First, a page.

Also ordered Koo Lao ... Beef & meatball soup with bean sprouts, green onions and garlic ... had a weak broth that needed either a dab of the hot pepper sauce or Sriracha. Habenero sauce is wussy baby stuff compared to this evil plasma-colored sauce.
Really no one can complain in this place that the food isn't spicy enough with this stuff on the table. They do have a little graphic on the bottom of the menu about how spicy to request your food ... one to four peppers ... if four peppers doesn't do it for someone, add that condiment.
There were a lot of meatballs that had the texture of hotdogs and there were a few strips of not too flavorful beef. This grew on me. I had some leftover for lunch today ... I reached in the freezer and couldn't remember if what was in the tupperware was Persian, Yucatan or Lao till it defrosted. Have to label better.
The lemonade was good and tart/sweet.
The sticky rice was nice. The basket gave it a nice smoky smell that didn't translate to the flavor of the rice. Not a sticky rice expert. I liked it a little better at the Lao place on University in Berkeley because the basket imparted a fragrant taste to the rice too.
This seems like not only a good for Vallejo place, but good for the East Bay.
Habañero sauce wussy? Whoa...I wish I had a sampling to try with the Pad Ped leftovers I'm having tomorrow. With that said, the papaya salad was plenty spicy; the outside of my mouth still had a burning sensation an hour after my dinner. Next time around, I'll try some of that hot sauce.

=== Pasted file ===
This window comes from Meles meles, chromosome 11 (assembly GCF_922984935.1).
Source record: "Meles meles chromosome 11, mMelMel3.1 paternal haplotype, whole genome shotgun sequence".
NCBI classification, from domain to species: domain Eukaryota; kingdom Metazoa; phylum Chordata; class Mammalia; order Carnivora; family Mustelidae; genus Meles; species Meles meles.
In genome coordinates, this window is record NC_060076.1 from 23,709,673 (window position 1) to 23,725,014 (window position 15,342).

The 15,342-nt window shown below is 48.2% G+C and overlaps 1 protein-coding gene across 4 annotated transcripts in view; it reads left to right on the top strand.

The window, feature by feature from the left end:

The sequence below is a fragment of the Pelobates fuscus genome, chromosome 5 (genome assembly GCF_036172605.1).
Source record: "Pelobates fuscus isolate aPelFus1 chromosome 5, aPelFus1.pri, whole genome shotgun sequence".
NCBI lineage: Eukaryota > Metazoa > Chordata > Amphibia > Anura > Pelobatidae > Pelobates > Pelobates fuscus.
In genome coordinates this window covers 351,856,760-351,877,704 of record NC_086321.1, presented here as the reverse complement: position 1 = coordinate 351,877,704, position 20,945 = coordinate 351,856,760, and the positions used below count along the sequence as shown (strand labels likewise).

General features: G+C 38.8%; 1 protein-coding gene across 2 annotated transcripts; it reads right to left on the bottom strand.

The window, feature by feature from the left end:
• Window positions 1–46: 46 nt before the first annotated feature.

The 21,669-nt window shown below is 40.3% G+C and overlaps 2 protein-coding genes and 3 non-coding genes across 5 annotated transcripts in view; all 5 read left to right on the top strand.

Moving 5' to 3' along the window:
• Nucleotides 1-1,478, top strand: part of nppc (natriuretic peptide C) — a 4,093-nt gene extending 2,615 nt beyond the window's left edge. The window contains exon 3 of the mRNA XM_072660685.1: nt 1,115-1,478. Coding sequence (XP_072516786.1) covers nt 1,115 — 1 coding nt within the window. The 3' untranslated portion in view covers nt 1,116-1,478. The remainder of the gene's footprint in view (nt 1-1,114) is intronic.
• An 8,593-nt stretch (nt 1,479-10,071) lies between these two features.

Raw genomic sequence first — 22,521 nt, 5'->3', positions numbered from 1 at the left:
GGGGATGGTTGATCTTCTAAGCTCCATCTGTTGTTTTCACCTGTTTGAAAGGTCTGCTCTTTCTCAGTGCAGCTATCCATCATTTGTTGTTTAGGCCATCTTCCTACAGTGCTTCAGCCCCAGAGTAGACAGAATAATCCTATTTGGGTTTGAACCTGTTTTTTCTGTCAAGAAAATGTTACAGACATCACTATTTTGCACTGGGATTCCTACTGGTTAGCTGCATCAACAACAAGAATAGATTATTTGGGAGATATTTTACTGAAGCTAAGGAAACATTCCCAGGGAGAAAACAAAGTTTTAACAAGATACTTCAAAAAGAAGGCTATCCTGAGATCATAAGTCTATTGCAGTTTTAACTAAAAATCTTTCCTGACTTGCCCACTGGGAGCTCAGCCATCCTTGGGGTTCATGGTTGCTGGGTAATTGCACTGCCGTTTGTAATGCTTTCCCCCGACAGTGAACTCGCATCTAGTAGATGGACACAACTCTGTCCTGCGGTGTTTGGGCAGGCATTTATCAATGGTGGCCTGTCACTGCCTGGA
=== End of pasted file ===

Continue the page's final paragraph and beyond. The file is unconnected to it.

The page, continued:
I'm curious to compare dishes here with its entrenched competitor, Cha Am (I was kinda' surprised to find that a chowdown happened here some 6 years ago or so, as detailed on this post http://www.chowhound.com/topics/16786... )
Here's the link to the menu for Vientian Cafe. I'm sure you have a take-out menu for Ano so you can see the similarities. You'll probably get there again before I do. Maybe you can ask if that's her mom. That would be cool as I've been meaning to get over to Vientian. This is closer and would give me the opportunity to sample similar dishes.
If that is her mom, I wonder if she is planning to add some of the other dishes or would make them on request.
Champa Garden in Oakland has the crispy rice salad -- one of their signature dishes. At our chowdown we tried the Lao-style papaya salad, which was indeed much "fishier" (most if not all of us found it less enjoyable than the Thai version).
"Lao" is a not a terribly useful term when talking about a culture-based thing like food. Laos is a political construct, not a cultural identity. Within Laos there are four major (and undoubtedly more minor) ethnic/cultural groups.